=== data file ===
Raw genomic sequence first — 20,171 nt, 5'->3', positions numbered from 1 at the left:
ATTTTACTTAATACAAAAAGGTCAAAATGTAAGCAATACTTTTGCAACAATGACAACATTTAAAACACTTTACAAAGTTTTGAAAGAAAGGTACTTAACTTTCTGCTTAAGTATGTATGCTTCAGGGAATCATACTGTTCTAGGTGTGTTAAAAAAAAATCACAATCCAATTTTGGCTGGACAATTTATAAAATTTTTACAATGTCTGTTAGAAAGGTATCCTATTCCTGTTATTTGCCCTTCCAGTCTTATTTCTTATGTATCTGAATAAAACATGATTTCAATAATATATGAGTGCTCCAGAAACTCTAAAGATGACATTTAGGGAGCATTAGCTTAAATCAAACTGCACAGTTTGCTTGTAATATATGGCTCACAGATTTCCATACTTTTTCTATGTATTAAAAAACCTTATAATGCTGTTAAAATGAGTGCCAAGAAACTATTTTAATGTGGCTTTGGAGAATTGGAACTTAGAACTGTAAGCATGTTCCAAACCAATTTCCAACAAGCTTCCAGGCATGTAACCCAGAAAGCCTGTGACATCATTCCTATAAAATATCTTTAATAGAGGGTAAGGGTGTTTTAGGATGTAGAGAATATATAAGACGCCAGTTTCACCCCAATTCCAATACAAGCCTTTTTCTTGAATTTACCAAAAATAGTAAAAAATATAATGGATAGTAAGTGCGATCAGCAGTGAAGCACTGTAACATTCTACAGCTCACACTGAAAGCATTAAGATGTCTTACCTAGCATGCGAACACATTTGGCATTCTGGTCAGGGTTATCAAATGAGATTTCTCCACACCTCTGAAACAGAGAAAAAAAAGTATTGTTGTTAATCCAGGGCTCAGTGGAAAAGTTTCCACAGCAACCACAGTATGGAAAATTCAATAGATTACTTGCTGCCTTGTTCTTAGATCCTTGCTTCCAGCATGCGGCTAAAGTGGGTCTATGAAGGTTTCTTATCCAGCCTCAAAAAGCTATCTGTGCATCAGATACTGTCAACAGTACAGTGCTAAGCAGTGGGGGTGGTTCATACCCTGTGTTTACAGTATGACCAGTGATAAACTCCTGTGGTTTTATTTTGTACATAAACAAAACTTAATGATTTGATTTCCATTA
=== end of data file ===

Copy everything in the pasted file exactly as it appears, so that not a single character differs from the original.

Raw genomic sequence first — 20,171 nt, 5'->3', positions numbered from 1 at the left:
ATTTTACTTAATACAAAAAGGTCAAAATGTAAGCAATACTTTTGCAACAATGACAACATTTAAAACACTTTACAAAGTTTTGAAAGAAAGGTACTTAACTTTCTGCTTAAGTATGTATGCTTCAGGGAATCATACTGTTCTAGGTGTGTTAAAAAAAAATCACAATCCAATTTTGGCTGGACAATTTATAAAATTTTTACAATGTCTGTTAGAAAGGTATCCTATTCCTGTTATTTGCCCTTCCAGTCTTATTTCTTATGTATCTGAATAAAACATGATTTCAATAATATATGAGTGCTCCAGAAACTCTAAAGATGACATTTAGGGAGCATTAGCTTAAATCAAACTGCACAGTTTGCTTGTAATATATGGCTCACAGATTTCCATACTTTTTCTATGTATTAAAAAACCTTATAATGCTGTTAAAATGAGTGCCAAGAAACTATTTTAATGTGGCTTTGGAGAATTGGAACTTAGAACTGTAAGCATGTTCCAAACCAATTTCCAACAAGCTTCCAGGCATGTAACCCAGAAAGCCTGTGACATCATTCCTATAAAATATCTTTAATAGAGGGTAAGGGTGTTTTAGGATGTAGAGAATATATAAGACGCCAGTTTCACCCCAATTCCAATACAAGCCTTTTTCTTGAATTTACCAAAAATAGTAAAAAATATAATGGATAGTAAGTGCGATCAGCAGTGAAGCACTGTAACATTCTACAGCTCACACTGAAAGCATTAAGATGTCTTACCTAGCATGCGAACACATTTGGCATTCTGGTCAGGGTTATCAAATGAGATTTCTCCACACCTCTGAAACAGAGAAAAAAAAGTATTGTTGTTAATCCAGGGCTCAGTGGAAAAGTTTCCACAGCAACCACAGTATGGAAAATTCAATAGATTACTTGCTGCCTTGTTCTTAGATCCTTGCTTCCAGCATGCGGCTAAAGTGGGTCTATGAAGGTTTCTTATCCAGCCTCAAAAAGCTATCTGTGCATCAGATACTGTCAACAGTACAGTGCTAAGCAGTGGGGGTGGTTCATACCCTGTGTTTACAGTATGACCAGTGATAAACTCCTGTGGTTTTATTTTGTACATAAACAAAACTTAATGATTTGATTTCCATTA